Australia’s chief scientist Ian Chubb said that the new council would “provide the strategic thinking and direction that a national transformation truly demands” and also welcomed an Aus$12 million investment in science education. “This is about improving the impact, focus and prioritisation of Australia’s investment in science and research,” he said in a statement.

The Australian Academy of Science also welcomed the announcements. Its secretary of science policy Les Field said in a statement: “Anything which aligns science more closely with industry has got to be a big plus, especially when this is an area where Australia traditionally struggles.”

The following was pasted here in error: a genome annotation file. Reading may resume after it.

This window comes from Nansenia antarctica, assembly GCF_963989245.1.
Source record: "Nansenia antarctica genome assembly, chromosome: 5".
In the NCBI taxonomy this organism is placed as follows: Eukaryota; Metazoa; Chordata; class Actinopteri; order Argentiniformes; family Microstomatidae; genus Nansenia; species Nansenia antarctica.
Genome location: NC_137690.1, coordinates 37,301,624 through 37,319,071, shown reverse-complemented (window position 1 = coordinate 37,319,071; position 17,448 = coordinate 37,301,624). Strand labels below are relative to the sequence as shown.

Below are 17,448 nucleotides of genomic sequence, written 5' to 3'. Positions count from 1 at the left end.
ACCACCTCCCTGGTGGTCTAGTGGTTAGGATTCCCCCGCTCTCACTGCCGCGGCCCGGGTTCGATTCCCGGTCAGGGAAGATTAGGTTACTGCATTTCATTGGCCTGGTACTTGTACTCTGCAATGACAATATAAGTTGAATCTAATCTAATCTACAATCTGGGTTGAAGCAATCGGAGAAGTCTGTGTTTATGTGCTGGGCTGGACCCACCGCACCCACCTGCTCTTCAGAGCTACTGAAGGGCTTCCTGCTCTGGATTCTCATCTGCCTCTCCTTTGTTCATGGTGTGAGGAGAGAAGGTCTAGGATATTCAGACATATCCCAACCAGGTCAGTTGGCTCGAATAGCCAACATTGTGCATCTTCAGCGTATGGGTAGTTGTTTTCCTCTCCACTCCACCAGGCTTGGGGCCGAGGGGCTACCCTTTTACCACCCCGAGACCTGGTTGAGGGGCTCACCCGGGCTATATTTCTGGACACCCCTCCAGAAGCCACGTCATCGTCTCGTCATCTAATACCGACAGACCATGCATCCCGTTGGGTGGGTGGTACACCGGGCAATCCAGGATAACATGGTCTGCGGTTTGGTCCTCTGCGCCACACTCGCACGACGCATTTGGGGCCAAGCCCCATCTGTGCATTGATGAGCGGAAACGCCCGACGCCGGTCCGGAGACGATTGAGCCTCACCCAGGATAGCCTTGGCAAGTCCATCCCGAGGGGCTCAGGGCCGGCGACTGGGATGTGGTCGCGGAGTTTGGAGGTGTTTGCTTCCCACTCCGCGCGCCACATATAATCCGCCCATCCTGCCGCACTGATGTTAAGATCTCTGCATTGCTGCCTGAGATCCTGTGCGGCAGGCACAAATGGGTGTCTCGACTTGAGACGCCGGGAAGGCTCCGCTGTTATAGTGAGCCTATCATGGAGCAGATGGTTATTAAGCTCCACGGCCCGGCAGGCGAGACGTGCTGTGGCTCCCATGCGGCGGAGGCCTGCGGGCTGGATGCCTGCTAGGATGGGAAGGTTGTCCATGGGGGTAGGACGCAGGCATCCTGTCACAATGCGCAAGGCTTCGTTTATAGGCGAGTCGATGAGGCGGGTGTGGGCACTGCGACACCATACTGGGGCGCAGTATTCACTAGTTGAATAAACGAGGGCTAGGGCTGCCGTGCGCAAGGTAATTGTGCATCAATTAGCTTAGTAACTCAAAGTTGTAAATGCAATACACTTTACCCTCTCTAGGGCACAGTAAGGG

Tragedy strikes Taiwanese research ship


The sinking of the Ocean Research V in an image from a video released by Taiwan’s Coast Guard.

Taiwan Coast Guard/AFP via Getty

Two scientists died on 11 October after the research vessel they were on, Taiwan’s Ocean Research V, capsized in the Taiwan Strait. Another 25 scientists and 18 crew members were rescued. 

The 73-metre, 2,700-tonne vessel, which had been operating only since February 2013, cost 1.5 billion new Taiwan dollars (US$50 million). It had three laboratories, sonar for seafloor mapping, multiple plankton samplers and other devices for comprehensive ocean exploration. It was built to carry out scientific and as well as resource surveys, including sampling sea-bed gas hydrates and offshore wind turbine sites.